and is of the form `(expr as NAME)` where `expr` is any valid Python expression, and `NAME` is a simple name.
The value of such a named expression is the same as the incorporated expression, with the additional side-effect that NAME is bound to that value for the remainder of the current statement.
Just as function-local names shadow global names for the scope of the function, statement-local names shadow other names for that statement. They can also shadow each other, though actually doing this should be strongly discouraged in style guides.
These list comprehensions are all approximately equivalent::
# Calling the function twice
# Calling the function twice (assuming that side effects can be ignored)
stuff = [[f(x), f(x)] for x in range(5)] # Helper function
# External helper function
def pair(value): return [value, value] stuff = [pair(f(x)) for x in range(5)] # Inline helper function stuff = [(lambda v: [v,v])(f(x)) for x in range(5)] # Extra 'for' loop - see also Serhiy's optimization stuff = [[y, y] for x in range(5) for y in [f(x)]] # Expanding the comprehension into a loop stuff =  for x in range(5): y = f(x)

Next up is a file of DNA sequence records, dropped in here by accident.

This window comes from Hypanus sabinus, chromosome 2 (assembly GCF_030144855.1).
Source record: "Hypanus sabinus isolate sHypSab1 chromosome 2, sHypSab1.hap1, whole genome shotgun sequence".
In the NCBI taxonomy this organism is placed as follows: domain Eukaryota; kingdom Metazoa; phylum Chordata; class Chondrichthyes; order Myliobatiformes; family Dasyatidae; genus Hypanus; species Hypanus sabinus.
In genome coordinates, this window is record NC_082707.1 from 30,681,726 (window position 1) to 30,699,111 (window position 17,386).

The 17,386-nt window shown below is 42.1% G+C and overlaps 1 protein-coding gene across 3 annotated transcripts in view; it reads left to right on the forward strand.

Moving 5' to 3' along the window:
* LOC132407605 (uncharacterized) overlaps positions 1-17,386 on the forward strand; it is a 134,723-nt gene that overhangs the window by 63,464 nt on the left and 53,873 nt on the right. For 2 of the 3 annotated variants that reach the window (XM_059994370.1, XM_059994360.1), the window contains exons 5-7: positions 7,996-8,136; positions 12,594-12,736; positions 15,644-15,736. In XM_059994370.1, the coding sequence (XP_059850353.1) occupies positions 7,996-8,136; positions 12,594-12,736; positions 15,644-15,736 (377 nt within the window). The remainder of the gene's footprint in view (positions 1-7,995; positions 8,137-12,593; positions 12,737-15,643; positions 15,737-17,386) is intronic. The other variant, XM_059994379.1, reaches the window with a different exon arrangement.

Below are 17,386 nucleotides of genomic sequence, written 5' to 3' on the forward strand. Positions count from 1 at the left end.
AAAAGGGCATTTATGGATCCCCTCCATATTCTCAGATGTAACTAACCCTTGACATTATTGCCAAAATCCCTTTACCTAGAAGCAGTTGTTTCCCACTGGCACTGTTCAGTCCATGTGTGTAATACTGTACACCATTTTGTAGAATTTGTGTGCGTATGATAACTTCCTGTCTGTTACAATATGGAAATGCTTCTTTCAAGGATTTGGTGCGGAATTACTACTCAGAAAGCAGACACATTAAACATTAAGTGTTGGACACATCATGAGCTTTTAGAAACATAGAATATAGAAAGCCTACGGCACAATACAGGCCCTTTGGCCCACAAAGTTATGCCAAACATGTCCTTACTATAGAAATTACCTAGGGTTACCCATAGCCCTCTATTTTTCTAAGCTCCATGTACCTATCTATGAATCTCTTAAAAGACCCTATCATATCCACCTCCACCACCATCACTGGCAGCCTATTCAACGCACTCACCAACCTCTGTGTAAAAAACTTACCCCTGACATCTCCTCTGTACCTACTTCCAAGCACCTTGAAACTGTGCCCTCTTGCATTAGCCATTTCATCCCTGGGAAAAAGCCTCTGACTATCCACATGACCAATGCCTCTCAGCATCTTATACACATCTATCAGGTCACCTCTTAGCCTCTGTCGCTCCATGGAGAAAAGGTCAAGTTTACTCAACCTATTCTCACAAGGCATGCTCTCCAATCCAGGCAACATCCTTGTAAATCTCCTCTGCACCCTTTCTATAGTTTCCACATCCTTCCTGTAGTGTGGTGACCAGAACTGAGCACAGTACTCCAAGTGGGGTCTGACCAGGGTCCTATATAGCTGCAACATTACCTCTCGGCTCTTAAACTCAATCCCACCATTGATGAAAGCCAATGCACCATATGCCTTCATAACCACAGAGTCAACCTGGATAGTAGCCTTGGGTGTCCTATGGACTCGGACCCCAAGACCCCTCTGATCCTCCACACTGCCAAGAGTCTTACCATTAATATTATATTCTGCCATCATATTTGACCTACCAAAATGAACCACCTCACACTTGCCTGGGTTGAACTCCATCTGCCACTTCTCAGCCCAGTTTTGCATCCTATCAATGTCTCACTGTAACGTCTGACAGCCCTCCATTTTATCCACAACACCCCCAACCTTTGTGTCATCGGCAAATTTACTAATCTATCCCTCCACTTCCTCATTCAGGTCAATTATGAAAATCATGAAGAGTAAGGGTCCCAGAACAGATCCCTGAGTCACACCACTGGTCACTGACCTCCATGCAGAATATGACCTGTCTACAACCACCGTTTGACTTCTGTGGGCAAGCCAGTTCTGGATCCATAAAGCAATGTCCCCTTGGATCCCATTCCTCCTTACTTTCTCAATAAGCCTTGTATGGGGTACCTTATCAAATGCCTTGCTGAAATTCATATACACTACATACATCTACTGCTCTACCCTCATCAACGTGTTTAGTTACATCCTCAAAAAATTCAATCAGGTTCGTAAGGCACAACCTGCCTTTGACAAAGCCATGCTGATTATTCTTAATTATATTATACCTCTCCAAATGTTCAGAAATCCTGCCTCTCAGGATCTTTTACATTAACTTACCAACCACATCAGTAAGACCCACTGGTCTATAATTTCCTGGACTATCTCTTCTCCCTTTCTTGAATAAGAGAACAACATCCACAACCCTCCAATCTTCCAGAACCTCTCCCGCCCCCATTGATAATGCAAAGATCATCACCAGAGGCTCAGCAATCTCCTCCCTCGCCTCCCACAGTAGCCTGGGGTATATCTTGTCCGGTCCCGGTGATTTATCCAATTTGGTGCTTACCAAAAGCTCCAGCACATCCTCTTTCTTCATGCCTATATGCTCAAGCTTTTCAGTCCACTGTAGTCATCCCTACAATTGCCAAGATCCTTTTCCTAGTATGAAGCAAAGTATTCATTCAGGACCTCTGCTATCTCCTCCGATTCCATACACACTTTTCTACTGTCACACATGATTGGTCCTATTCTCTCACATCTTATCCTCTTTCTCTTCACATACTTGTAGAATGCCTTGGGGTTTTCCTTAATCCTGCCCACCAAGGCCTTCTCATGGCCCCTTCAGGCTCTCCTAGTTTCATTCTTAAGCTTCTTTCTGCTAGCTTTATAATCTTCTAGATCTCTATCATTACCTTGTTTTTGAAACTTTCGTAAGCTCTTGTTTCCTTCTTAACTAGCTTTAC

Please feel free to ignore this, but (trying to improve on the above example): # Using a generator: def gen(): for x in range(5): y = f(x) yield y,y stuff = list(gen())
# Using a statement-local name stuff = [[(f(x) as y), y] for x in range(5)]
If calling `f(x)` is expensive or has side effects, the clean operation of the list comprehension gets muddled. Using a short-duration name binding retains the simplicity; while the extra `for` loop does achieve this, it does so at the cost of dividing the expression visually, putting the named part at the end of the comprehension instead of the beginning.
Maybe add to last sentence "and of adding (at least conceptually) extra steps: building a 1-element list, then extracting the first element"
Statement-local name bindings can be used in any context, but should be avoided where regular assignment can be used, just as `lambda` should be avoided when `def` is an option.
- What happens if the name has already been used? `(x, (1 as x), x)` Currently, prior usage functions as if the named expression did not exist (following the usual lookup rules); the new name binding will shadow the other name from the point where it is evaluated until the end of the statement. Is this acceptable? Should it raise a syntax error or warning?